‘Sexism stands at the door’: 11 female film-makers written out of mainstream Hollywood history | Film industry

Everything we’re told about cinema is that it’s shaped by men. If women feature at all in many Hollywood histories, it’s to look gorgeous on screen and lead interesting personal lives off it.

But this narrative has been warped, consciously and not, by the men who have dominated film-making for almost a century, ignoring the women who made films, challenged the studio system – and helped bring it down.

The battle for equality on the screen is still being fought. Things are slowly changing for the better – witness Chloé Zhao’s victory at Sunday’s Golden Globes – but it comes too late for generations who have been locked out of Hollywood’s corridors of power. Their stories are still too-little discussed. Here are 11 women whose ill-treatment illustrates Hollywood’s alternative history

Her staff then moved to outright sabotage, chopping up a completed set on her film The Life of Christ for firewood. Undeterred, Guy moved to the US with her new cameraman husband Herbert Blaché and set up her own studio, Solax. She had considerable success until the twin blow of a divorce and the Spanish flu took her out of the picture. She was erased from Gaumont’s official history and – like many of her female peers – spent the rest of her life fighting to preserve her films and reputation.

Mabel Normand: silent film legend and Chaplin’s mentor destroyed by the scandals of male friends

But men eventually brought Normand down. She was caught in the swirl of scandal that destroyed the career of her friend and colleague Fatty Arbuckle in 1921, and was later a suspect in two murders committed by male acquaintances. Each scandal saw more of her films pulled from distribution, until she was effectively washed up and much of her legacy diminished. Unlike Sennett and Chaplin, she never got to write a self-aggrandising memoir to boost her legacy – but then again, by that time there was no market for such stories from women. Alice Guy-Blache and star-director Nell Shipman both wrote autobiographies and found no takers in their lifetimes.

Lillian Gish: “not a particularly strong directress”

Griffith was complimentary and the film made 10 times its budget at the box office, but the reviews were not all kind: Variety decreed that she was “not a particularly strong directress”. In the aftermath, Gish said: “I am not strong enough [to direct]. I doubt that any woman is.” Already, by 1919, the idea that you had to be a big strong man to direct was taking hold, even among women ambitious enough to try directing themselves. By the time the sound era dawned, almost all female directors had disappeared: Dorothy Arzner would be almost unique as a film-maker during the next 20 years.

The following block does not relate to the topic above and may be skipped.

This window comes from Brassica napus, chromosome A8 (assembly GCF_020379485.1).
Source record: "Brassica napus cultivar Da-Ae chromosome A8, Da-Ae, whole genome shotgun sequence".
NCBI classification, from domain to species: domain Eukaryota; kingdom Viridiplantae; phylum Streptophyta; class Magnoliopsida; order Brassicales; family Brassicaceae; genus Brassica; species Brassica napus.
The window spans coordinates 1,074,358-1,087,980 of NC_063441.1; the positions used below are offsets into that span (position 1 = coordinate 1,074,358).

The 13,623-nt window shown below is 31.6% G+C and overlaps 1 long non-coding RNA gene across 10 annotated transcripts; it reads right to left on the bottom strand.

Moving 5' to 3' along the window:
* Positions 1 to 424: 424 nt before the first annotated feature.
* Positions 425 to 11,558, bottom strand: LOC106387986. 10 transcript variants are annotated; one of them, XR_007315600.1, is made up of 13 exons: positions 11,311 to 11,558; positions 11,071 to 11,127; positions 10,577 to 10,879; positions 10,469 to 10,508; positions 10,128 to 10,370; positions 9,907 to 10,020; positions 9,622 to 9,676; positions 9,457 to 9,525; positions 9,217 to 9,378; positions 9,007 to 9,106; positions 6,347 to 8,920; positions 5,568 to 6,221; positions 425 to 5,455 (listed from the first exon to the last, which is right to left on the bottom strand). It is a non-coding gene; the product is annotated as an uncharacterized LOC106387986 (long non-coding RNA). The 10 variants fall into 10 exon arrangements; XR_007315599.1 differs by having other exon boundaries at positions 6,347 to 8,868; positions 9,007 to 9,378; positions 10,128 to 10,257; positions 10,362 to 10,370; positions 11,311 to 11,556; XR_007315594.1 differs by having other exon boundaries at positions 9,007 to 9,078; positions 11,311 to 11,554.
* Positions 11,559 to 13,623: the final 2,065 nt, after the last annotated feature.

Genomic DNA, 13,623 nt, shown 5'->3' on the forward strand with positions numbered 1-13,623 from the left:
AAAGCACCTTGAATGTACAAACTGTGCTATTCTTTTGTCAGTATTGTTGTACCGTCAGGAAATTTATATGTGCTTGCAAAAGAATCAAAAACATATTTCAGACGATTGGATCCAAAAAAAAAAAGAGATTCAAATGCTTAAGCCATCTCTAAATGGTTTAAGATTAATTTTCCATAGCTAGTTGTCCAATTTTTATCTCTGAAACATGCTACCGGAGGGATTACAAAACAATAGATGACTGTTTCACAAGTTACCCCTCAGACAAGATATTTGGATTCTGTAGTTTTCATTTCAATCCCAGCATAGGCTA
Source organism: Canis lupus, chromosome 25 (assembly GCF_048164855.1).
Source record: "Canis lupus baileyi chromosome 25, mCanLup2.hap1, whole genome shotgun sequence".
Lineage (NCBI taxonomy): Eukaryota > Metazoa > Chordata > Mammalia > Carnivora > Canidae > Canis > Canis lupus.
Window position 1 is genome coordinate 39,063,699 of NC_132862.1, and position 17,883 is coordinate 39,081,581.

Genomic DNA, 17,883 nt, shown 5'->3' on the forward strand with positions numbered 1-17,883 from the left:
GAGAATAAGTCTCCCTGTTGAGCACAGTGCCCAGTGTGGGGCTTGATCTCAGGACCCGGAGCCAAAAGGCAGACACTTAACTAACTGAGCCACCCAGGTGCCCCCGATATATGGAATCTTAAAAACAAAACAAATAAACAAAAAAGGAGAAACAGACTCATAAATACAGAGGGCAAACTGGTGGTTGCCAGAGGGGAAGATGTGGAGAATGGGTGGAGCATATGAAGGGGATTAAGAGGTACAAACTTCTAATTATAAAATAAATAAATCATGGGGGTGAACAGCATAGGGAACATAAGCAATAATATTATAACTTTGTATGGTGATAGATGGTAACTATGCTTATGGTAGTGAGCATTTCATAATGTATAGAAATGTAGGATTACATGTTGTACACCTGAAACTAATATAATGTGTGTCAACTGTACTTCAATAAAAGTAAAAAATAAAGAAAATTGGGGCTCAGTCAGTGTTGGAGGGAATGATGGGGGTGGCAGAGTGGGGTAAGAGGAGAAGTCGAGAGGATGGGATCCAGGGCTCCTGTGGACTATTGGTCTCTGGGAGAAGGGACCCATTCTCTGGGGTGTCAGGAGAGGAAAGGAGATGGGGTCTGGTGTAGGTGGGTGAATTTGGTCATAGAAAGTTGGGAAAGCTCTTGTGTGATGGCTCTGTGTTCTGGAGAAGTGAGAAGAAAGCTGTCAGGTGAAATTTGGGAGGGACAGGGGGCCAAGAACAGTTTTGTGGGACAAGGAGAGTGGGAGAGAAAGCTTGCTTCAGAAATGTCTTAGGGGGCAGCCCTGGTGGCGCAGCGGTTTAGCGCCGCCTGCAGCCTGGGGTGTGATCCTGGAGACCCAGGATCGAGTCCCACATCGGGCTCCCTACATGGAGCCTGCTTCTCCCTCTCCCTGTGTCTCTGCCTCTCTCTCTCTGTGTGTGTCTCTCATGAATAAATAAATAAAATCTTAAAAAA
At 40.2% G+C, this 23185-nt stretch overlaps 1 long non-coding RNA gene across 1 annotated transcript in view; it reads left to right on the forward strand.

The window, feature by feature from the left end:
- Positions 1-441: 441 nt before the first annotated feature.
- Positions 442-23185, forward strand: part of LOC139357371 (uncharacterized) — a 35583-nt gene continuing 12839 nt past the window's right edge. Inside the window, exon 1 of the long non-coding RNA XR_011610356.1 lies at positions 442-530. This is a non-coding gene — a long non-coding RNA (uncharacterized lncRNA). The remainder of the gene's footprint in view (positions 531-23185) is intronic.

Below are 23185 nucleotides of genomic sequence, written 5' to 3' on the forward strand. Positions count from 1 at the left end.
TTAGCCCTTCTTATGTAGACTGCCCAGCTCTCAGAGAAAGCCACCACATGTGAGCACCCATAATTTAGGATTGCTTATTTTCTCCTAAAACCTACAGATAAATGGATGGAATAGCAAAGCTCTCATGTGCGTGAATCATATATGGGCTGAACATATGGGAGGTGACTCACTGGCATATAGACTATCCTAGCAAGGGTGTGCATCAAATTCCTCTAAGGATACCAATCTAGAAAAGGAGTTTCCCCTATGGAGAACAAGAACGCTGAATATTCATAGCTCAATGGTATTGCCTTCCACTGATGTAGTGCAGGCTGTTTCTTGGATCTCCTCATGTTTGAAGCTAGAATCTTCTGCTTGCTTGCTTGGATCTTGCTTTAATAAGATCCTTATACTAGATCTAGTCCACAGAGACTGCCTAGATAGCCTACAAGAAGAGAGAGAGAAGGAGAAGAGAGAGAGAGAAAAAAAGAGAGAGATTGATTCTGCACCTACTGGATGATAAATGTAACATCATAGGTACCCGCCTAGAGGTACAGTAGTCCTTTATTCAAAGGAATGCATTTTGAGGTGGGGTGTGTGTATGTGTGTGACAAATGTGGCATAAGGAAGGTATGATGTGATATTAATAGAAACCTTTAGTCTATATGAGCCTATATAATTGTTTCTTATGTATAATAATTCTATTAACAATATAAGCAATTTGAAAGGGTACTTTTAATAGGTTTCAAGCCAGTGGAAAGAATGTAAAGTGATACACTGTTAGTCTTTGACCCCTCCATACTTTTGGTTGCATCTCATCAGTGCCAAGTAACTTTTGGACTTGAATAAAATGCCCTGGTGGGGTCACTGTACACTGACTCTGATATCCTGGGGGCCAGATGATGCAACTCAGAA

Gloria Swanson: forced into a dangerous and illegal abortion

Swanson was a rare silent star who made the leap to sound successfully, but a couple of years before she did, in 1925, she found herself in an awkward contractual position. In Paris for a lengthy shoot, estranged from her second husband but not yet divorced, she had started dating the man who would become her third. She became pregnant, and anyone with a calendar could tell that the child was not legitimate. Her studio wanted her to have an abortion, and they had a trump card: Swanson had signed a morality clause that made her employment contingent on, among other things, not having sex outside marriage. If she had the baby, she would obviously have been in breach and would forfeit her entire income. This was not an unusual studio tactic at the time: they didn’t want either ingenues or sex symbols to spoil their image by getting pregnant.

But Swanson’s abortion, illegally carried out in a Parisian hotel, was botched. She hovered near death for days and complained later that the studio even profited from her illness, publicising her (unspecified) battle for health and keeping fans agog for news. That was the way under the studio contract system: manage lives to a startling degree, because the lives of stars translated directly into profit.